Thanksgiving Survival Guide

Ready or not, this week kicks off the holiday season!  Let the calories and dollars fly!  A truly healthy lifestyle means healthy all the time, that includes healthy holidays too (why do I hear people boo’ing right now?).  No, this doesn’t mean skip the pumpkin pie or sweet potatoes, it just means getting through the holiday without a major setback.  If every holiday and occasion is a setback then you end up spending most of the time digging out of holes rather than achieving balance. Here are a few strategies to help strike a healthy balance this week.

1.   Note To Self.  Say out loud right now how you want to feel on the Monday after Thanksgiving.  “On Monday, I want to feel____.”  Now say out loud how you do NOT want to feel on Monday.  “On Monday, I do NOT want to feel____.”   Write these two statements down on a small piece of paper. Carry this with you throughout the weekend (or post on the fridge) and take a peek at it once in a while as a reminder to get yourself to the Monday you really want to have.

2.  Get Physical!  Consider making the goal to exercise on each day of the long weekend.  That’s 4 workouts!  They don’t have to be long workouts but every little bit helps to offset the increased calorie intake.

3.  No Fasting.  To save calories and not ruin the appetite, sometimes people will eat nothing until the big meal on a day like Thanksgiving.  This is the worst thing to do.  Your best bet is to have the most normal eating day as possible, 3 meals and snacks as you usually would.  If you fast before the Thanksgiving meal, you will end up consuming more that day than you would have otherwise.  Going into a big meal very hungry is a dangerous set up for extreme overeating and huge spikes in blood sugar, which then affects your triglycerides, fat storage, and cortisol levels–and over time the cumulative effect increases your risk for type 2 diabetes.  Starving followed by a gorge is pretty taxing to the body. Be kind to your pancreas and keep your appetite and blood sugar regulated at all times.

4. Plan Your Attack.  Think of the 3 foods you are most looking forward to eating.  Sweet potato casserole? Pumpkin pie? Green bean casserole?  Make a plan in advance about how much you would like to eat of those 3 items.  Example, “I will have 1 serving each of sweet potato casserole and green bean casserole and 1/8 sized slice of pumpkin pie, on Thursday and Friday, then no more!”  Writing down that plan will increase the likelihood of sticking to it by about 300%.

5.  Wiiiiii!   Make sure there is a Nintendo Wii at the party. If you have it, bring it. If you don’t, ask someone who has it to bring it.  This will get people on their feet.  Wii sports, Dance Dance Revolution and Just Dance 2 are games that are very active for the whole family.  An active game also tears everyone away from the food.  This will be a nice break especially for the non-football fanatics!

6.  Cut the Fat.  To save calories, eliminate your least favorite side dish from your plate.  If you are just so-so on one of the side dishes, skip it! No sense in adding those calories.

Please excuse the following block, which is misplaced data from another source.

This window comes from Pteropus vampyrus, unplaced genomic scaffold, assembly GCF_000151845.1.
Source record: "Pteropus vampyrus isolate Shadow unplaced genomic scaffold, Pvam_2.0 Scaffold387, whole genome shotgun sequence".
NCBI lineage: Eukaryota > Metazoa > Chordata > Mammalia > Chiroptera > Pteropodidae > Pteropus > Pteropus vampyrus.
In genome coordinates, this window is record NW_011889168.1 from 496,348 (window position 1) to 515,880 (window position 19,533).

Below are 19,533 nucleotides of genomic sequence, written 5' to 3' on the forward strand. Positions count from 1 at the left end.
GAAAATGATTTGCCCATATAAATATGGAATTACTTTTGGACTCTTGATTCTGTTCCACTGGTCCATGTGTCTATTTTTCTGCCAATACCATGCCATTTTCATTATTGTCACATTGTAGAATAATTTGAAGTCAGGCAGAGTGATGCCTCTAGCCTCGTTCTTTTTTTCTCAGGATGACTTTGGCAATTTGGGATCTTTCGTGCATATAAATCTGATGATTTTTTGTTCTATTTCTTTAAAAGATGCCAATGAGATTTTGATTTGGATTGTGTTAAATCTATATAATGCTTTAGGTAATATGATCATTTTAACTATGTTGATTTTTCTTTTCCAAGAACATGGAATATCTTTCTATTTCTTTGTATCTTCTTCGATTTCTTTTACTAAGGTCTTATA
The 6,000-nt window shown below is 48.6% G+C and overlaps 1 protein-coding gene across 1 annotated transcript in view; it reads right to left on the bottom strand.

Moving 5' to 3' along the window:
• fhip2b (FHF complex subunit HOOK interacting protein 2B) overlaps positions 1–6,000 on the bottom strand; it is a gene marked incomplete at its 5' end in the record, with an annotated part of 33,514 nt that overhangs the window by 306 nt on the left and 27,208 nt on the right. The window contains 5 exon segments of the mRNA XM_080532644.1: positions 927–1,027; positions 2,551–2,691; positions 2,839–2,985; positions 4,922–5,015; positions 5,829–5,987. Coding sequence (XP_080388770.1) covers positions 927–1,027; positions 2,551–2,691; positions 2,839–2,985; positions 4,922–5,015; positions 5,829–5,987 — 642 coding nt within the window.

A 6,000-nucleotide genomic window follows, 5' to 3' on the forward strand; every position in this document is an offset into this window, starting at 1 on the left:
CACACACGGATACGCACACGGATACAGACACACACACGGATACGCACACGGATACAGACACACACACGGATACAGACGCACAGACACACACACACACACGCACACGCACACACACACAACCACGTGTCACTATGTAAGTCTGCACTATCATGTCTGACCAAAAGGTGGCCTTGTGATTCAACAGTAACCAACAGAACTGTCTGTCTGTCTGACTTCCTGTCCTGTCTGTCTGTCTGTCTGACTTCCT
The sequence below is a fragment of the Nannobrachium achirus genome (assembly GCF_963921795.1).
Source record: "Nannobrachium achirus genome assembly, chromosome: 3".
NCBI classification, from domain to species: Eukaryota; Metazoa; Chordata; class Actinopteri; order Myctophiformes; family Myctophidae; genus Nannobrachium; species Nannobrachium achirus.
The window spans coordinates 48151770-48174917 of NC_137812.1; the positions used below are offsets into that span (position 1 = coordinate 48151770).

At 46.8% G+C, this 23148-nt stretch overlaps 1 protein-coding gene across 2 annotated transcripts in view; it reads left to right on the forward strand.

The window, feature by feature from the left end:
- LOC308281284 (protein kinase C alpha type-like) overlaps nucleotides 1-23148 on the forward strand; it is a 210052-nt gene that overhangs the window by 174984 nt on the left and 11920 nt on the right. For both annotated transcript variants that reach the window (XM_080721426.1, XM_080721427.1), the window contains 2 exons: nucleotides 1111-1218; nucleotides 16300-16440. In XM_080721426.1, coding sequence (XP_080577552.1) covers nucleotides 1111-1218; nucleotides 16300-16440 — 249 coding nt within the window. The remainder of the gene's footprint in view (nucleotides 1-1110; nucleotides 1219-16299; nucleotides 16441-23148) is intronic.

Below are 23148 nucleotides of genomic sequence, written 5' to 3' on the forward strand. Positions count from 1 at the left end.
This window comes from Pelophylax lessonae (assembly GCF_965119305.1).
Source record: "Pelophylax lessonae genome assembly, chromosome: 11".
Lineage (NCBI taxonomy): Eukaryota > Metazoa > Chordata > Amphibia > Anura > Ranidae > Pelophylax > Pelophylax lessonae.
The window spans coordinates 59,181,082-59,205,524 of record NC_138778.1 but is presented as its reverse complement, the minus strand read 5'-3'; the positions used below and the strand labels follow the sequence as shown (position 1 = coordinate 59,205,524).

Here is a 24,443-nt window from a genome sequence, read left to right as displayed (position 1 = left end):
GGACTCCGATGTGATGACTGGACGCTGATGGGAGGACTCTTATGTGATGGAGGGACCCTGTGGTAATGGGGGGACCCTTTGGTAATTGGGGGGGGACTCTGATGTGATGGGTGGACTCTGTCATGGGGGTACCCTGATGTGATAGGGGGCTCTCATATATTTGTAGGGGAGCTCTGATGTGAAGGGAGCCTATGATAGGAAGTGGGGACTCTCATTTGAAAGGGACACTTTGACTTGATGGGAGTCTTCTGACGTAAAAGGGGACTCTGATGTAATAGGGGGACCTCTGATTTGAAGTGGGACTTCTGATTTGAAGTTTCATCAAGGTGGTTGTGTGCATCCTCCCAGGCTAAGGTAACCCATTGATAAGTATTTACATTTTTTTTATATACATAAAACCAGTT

7.  Leftovers Turned Left Behinders. Do not, I repeat, do not take leftovers home with you.  If the host/hostess is too persistent, take the leftovers and throw them away before getting home.  I know it sounds bad, but it’s better than consuming extra calories.  Anything is better than that, right?  Let the holiday eating end when the holiday ends.  The quicker you can resume your normal, healthy diet, the better. Otherwise this could be you at 2am on Friday.  We’ve all been there!

8.  Portion Crowd Control.  If you are cooking, be very careful at menu planning, making only the amount you need.  For example, if you always have way too much pie, scale back this year.  Try not to be the persistent host/hostess, because your guests may also be trying to scale back.

9.  Remove A Little Stress From the Season.  Think of one stressful aspect of the holiday that you can cut out.  If there is nothing you can cut out, then think of one stress-relieving activity to add to your weekend (e.g., quiet time (read: babysitter), a walk alone, massage, a favorite holiday movie, mani/pedi, sleeping in).

10.  Food Industry Take Over. We often are dismayed about the commercialization of the holidays, but in addition to commercialism, the holidays have also become very food-focused.  Think of any holiday and it’s easy to think of the list of foods attached to them.  Part of this is tradition (e.g., Grandma’s pie) but part is also the food industry inserting themselves into our traditions.  Notice how you get bombarded by all the holiday food items right when you enter the grocery story!   We are under siege by the food industry and it is detracting from the true meaning of holidays.   Let’s not forget the true meaning of Thanksgiving… parade floats, football, and grandpa falling asleep on the couch….oh, and giving thanks.

On that note, THANKS for reading 🙂

Have a truly wonderful Thanksgiving!

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  1. Susan Bakke says:

    This is great Sherry..this one day of overeating can set us way back..its not worth it..I love the idea of having Wii at the party..get the family it!!! thanks as always for your insight…

  2. Scott says:

    Thanks! This is so much better than my original plan to eat everything in site then run for for 12 straight hours.

    Your guide is much more achievable. Thanks again for this source of great advice.

  3. Jillian says:

    Fantastic advice! Great post!

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